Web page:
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Bumps in the night

Tristan awoke and found himself starring straight into the starry black summer sky. This was not one of his usual awakenings, where it took him several minutes, and perhaps hours, to fully gather his senses and wits about him. His mind had been active in his sleep, restless, working tirelessly to try and process very obtrusive information that his senses had been relaying to it. His breathing was slow and calm, but a sense of unease hung over him like the blanket he was under, and the hairs that were raised on the back of his neck were telling him in no uncertain terms that something was wrong.

Tristan was sure it was this feeling that had woken him up. He suddenly realized that his hand was at his hip, clenched tightly around the hilt of his knife. Releasing the grip, he moved his had a few inches to the right and assured himself that his bow and two dozen arrows were right beside him. Not strung though he reminded himself. He knew that, unstrung, his weapon was nothing more than a smoothly carved branch and some sharpened sticks. Regardless, he couldn’t help feel some illogical comfort that they were beside him.

Still staring through the branches above him into the stars, Tristan began to take in the aspects of his senses to try and discern what it was that had disturbed him. He felt the cool, moist summer air laying softly upon his face, in precisely the same manner he’d felt not hours before. He took in the sounds of the forest, all of the clicking noises of the insects, the occasional flutter of bats’ wings, and the only barely audible brush of the wind against the ample leaves around him. The smells of the forest also washed over him, and here was the disturbance. He met all of the familiar odors, the earthy smell of dirt and decomposing leaf-litter, the woody scent of bark and sap, the fresh aroma of a recent rain. However, amongst all this was another smell, subtle, yet obtrusive enough that it had tugged his consciousness awake. It was musky, mingled with something akin to wet fur and bad cabbage. Tristan knew it shouldn’t be there, but couldn’t pinpoint where it was coming from. Instead, he felt almost as though it descended like a fog from the clouds, coating the entire clearing randomly with it’s mark.

He turned his head ever so slowly, and his heart skipped a beat as he saw two wide white eyes starring straight into his. He exhaled with relief as he recognized them as Sky’s, looking from where he lay some five yards away. Natural, Tristan thought, that Sky with his familiarity with the forest would have been disturbed from his slumber before he was.

With the kind of soundless movement Tristan had seen only in him, Sky touched his finger to his mouth, then indicated with his head and eyes to the forest behind him. Tristan scanned the dark shadows with intense concentration, but could discern nothing within their murky depths. He turned back to Sky with a questioning glance, only to see him with a slight smile, shaking his head. He moved his hand and pointed to his ear that was off the surface of the ground, then very deliberately closed his eyes. Tristan, understanding, followed suit. At first he heard nothing out of the ordinary. The sounds of the forest misted down around him just as they had a moment ago, just as they had the night before, just as they had for the past three years. He slowed his breathing, lengthened each exhale to lower his heart rate, just as Sky instructed him while hunting, and searched the noises for something, anything, that didn’t belong. He sifted through hums and jitters, clicks and flutters, until finally he caught something that he thought might be amiss. It was so slight a sound, so slow to reveal itself from the orchestra of the night and so quick to fall invisible into rank once more that he couldn’t describe it, not even to himself. All he could do was wait to see if it would come again.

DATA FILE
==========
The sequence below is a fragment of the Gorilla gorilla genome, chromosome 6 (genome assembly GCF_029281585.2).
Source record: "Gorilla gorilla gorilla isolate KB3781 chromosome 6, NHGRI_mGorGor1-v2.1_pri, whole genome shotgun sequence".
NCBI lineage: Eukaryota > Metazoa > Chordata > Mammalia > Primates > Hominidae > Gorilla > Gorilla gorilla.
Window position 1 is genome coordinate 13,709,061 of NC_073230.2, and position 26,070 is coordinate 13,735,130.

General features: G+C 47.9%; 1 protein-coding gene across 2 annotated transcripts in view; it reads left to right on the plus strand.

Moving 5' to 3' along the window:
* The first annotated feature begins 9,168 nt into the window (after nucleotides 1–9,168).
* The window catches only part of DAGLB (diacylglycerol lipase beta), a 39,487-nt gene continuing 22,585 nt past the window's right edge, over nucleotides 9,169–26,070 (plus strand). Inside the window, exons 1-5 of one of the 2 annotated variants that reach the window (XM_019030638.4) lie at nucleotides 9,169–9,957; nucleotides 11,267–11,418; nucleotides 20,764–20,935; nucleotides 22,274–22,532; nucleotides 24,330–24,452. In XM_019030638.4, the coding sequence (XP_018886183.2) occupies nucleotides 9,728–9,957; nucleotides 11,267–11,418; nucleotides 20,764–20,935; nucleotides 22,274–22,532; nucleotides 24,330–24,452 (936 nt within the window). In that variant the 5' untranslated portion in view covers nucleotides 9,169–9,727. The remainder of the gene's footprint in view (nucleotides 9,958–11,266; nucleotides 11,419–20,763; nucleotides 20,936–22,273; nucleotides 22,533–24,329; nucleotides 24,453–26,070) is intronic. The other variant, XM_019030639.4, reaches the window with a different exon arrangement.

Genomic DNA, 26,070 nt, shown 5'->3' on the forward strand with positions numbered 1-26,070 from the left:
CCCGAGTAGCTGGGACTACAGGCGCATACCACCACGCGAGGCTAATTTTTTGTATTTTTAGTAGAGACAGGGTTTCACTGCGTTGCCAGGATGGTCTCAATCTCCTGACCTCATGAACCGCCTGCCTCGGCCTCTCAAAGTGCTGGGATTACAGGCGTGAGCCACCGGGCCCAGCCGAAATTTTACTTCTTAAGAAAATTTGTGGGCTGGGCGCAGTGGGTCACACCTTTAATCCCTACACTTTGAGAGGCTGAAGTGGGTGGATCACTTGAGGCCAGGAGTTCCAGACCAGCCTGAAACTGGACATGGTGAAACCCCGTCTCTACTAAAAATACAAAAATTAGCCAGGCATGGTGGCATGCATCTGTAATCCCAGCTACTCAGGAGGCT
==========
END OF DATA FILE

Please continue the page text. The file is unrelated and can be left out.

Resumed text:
It did, and this time Tristan was ready for it. He heard it as a mix between a soft crunch and a soft thud, somewhere deep in the woods behind Sky. Now that he knew it, Tristan could pick the noise out more easily, and it came again, and again, each time coming a bit more clearly to his ears. It was the sound of a mixture of dead and dry leaves being flattened, the sound of porous earth giving ground under pressure from above, the sound of weight being carefully shifted from one foot to the other as something moved through the forest.

Tristan opened his eyes, and stared once more at Sky. He saw in his friend’s face a hint of anxiety that he knew was mirrored in his own, for they both understood a very scary truth- someone or something was on the prowl in the forest, and whatever it was, it wasn’t natural.



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Mathias said...
Feb. 25, 2012 at 10:05 am

I like the way that you described the way they listened to the sounds in the forest, but sometimes I found the story to be a bit overly-descriptive. Description is good, but when it takes away from the plot the reader loses interest, and that's never good.

You have a lot of body language in the story, and that is good. It's something that a writer should use and you're using it a lot. It strengthens the story somehow.

It's a good idea for a story and a very intruiging one.

 
CoreyVernot This work has been published in the Teen Ink monthly print magazine. replied...
Feb. 25, 2012 at 10:49 am
Thanks for being so consrtructive, you gave me a lot to think about. I'll work on cutting out some of the unneccessary description.
 
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